I learned a long time ago that when an elite athlete shows me how they do something, I just watch, rather than try to give my 2 cents on things.
When I asked Kevin Clements to perform an overhead scull, he didn’t ask how, he just took off. His technique was way different from the technique that I’ve used for years, and that I’ve taught. When I perform this drill, I scull with both hands at the same time. Kevin, however, sculls with an ALTERNATING hand movement. His technique creates a consistent, smooth flow down the pool. When I had a chance to revisit this skill, I found it’s really cool to do it like Kevin.
Why Do It:
Learning how to make your hands productive in every plane and at every angle will make you a better swimmer. Period.
How To Do It:
1. Push off feet first, on your back. The easiest way to do this is to push off the wall with your hands… or you can try pushing off forward, and then do a flip to get your feet going forward.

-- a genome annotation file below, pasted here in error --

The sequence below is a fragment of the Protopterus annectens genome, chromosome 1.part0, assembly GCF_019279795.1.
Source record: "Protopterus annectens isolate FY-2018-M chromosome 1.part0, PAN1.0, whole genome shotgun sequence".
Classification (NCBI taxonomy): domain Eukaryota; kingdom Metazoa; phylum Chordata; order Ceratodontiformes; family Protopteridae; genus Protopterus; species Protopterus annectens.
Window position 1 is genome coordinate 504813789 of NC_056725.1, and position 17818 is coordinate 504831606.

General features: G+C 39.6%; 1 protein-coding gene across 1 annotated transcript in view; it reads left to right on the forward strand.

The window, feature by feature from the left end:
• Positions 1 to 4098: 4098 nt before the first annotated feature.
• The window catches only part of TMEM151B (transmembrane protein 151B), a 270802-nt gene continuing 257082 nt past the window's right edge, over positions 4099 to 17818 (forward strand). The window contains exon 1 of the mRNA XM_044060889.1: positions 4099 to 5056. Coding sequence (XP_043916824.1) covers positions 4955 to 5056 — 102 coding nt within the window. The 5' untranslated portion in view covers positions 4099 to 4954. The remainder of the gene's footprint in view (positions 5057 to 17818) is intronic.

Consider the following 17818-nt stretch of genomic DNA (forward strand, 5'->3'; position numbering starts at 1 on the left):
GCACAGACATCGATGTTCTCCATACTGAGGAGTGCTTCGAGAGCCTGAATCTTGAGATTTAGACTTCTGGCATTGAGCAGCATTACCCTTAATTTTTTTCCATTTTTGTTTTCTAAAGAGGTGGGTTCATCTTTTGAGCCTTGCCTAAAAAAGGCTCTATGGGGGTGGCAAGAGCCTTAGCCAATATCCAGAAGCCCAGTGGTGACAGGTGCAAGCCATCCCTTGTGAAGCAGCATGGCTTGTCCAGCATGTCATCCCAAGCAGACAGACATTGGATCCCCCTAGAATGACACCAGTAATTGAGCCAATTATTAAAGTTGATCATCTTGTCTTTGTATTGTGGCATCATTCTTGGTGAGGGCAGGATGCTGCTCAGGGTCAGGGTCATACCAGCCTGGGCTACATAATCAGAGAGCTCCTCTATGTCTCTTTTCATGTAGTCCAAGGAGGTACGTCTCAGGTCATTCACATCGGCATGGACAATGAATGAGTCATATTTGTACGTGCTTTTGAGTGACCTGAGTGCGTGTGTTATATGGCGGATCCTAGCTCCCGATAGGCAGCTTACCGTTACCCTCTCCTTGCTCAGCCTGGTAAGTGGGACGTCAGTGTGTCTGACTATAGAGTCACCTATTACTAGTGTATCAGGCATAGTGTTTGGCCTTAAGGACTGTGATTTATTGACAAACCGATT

2. Lean into the water with your upper back to keep your hips up, and POINT YOUR TOES.
3. Sweep your hands back and forth above your head, as shown by Kevin. Instead of having the hands work in a symmetrical way, work them in an alternating fashion (kind of like eggbeater kick but with your hands). Keep the movements small and quick.
4. Maintain stability in your legs, body, and head position. Keep just a bit of your face above the water – enough to allow you to breathe.
How To Do It Really Well (the Fine Points):
FAST, QUICK and, SMALL movements with the hands is the key. Think about feeling the tips of your fingers whipping through the water, and remember to try to point them DOWN toward the bottom just a bit, or you’ll just be sweeping your hands and not moving anywhere.
You’ll discover quickly that pointing your toes, and keeping your body rigid and in line will help TREMENDOUSLY. Think about cutting the smallest possible hole in the water. When you have so little propulsive force to work with, you won’t go ANYWHERE unless you are balanced and in streamline position. You may also discover, that you need smooth water to learn this drill in. Small ripples tend to find their way up your nose.